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Agenda: Thursday, Feb 3

- Midterm date: Thursday, March 3
- New readings in Watts
- Our navigation experiment: some analysis
- Brief introduction to graph theory

News and Notes: Tuesday Feb 8

- From the Field: NY Times article 2/8 on hate groups on Orkut
- Duncan Watts talk Friday Feb 11 at noon!
- No MK office hours tomorrow
- Return of NW Construction, Task 1:
- first of all, staple your own work
- grading:
- 2/2: proceed as described
- 1/2: some problems, usually of specificity
- 0/2: fundamental flaw or lack of clarity
- if you received 2/2: leave your assignment here
- if you received 1/2: leave your assignment here, or revise and return on Thursday
- if you received 0/2: revise and return on Thursday
- Next Tuesday’s class:
- MK out of town, but mandatory class experiment
- once again, print and bring your Lifester neighbor profiles
- Today’s agenda:
- further analysis of Lifester NW navigation experiment
- quick review and completion of Intro to Graph Theory
- start on Social Network Theory

Description of the Experiment

- Participation is mandatory and for credit
- If you don’t have your Lifester neighbor profiles, you cannot participate
- unless you have memorized your neighbor info
- We will play two rounds
- In each round, each of you will be the source of a navigation chain
- You will be given a destination user to route a form to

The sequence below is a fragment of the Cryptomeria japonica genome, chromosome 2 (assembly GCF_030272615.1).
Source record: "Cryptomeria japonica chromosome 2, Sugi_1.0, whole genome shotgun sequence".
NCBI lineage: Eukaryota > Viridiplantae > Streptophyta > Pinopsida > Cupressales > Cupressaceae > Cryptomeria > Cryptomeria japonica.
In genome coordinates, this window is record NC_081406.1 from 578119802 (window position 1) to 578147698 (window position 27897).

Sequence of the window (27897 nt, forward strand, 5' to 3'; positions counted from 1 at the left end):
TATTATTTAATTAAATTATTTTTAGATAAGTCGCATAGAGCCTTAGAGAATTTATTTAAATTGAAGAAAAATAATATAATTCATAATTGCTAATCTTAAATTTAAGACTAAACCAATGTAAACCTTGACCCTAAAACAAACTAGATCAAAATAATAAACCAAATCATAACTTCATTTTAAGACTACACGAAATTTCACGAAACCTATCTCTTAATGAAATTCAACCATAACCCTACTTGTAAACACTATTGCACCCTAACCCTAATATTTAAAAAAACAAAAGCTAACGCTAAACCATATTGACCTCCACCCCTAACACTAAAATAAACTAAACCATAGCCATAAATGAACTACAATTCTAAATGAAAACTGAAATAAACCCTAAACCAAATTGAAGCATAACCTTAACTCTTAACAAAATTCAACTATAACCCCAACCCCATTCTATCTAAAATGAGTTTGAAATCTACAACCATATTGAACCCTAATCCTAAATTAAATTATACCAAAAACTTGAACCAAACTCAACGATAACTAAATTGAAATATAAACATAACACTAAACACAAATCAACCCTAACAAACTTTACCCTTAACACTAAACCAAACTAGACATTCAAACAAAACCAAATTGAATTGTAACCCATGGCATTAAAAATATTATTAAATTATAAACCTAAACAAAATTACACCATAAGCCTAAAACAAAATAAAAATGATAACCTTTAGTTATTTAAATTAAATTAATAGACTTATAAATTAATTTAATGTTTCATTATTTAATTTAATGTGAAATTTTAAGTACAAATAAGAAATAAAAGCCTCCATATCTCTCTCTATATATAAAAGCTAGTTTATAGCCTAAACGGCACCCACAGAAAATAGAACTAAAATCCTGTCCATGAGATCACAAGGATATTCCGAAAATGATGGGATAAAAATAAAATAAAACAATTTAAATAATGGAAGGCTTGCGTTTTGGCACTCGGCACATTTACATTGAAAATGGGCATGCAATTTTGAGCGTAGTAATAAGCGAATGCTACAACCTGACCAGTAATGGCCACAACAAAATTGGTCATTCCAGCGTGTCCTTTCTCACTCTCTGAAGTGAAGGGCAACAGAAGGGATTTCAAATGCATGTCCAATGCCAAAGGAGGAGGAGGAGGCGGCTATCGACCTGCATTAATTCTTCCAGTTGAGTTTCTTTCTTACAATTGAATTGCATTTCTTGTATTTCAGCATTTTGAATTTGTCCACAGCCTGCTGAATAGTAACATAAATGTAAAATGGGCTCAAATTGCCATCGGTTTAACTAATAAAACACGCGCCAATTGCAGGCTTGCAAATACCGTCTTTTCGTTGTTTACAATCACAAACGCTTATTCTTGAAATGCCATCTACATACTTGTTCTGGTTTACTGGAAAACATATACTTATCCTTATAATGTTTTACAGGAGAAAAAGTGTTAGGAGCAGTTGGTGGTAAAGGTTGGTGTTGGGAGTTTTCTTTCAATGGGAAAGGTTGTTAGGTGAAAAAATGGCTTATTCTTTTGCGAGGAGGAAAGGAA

- Give the form to one of your Lifester neighbors who you think is “closer” to the target
- Write your Lifester UserID on forms you receive, and continue to forward them towards their destinations
- Points will be deducted for violations of the neighborhood structure
- In one round, you will be given the Lifester profile of the destination
- In the other round, you will not be given the destination profile
- Then we’ll do some brief analysis with more detail to follow

With destination profile:

optimal mean = 3.67

class mean = 5.18

delta = 1.51

2 cycles

Without destination profile:

optimal mean = 3.6

class mean = 5.48

delta = 1.86

4 cycles

Undirected Graphs

- Recall our basic definitions:
- set of vertices denoted 1,…N; size of graph is N
- edge is an (unordered) pair (i,j)
- (i,j) is the same as (j,i)
- indicates that i and j are directly connected
- a graph G consists of the vertices and edges
- maximum number of edges: N(N-1)/2 (order N^2)
- i and j connected if there is a path of edges between them
- all-pairs shortest paths: efficient computation via Dijkstra's algorithm (another)
- Subgraph of G:
- restrict attention to certain vertices and edges between them
- Connected components of G:
- subgraphs determined by mutual connectivity
- connected graph: only one connected component
- complete graph: edge between all pairs of vertices

Complexity Theory in One Slide

N^3

N^2

computation time

computation time

polynomials:

tractable

linear functions:

tractable

size of graph

size of graph

2^N

computation time

exponential:

intractable

size of graph

- 1000^2 = 1 million
- 2^1000: not that many atoms!
- most known problems:
- either low-degree polynomial…
- … or exponential

Cliques and Independent Sets

- A clique in a graph G is a set of vertices:
- informal: that are all directly connected to each other
- formal: whose induced subgraph is complete
- all vertices in direct communication, exchange, competition, etc.
- the tightest possible “social structure”
- an edge is a clique of just 2 vertices
- generally interested in large cliques
- Independent set:
- set of vertices whose induced subgraph is empty (no edges)
- vertices entirely isolated from each other without help of others
- Maximum clique or independent set: largest in the graph
- Maximal clique or independent set: can’t grow any larger

Some Interesting Properties

- Computation of cliques and independent sets:
- maximal: easy, can just be greedy
- maximum: difficult --- believed to be intractable (NP-hard)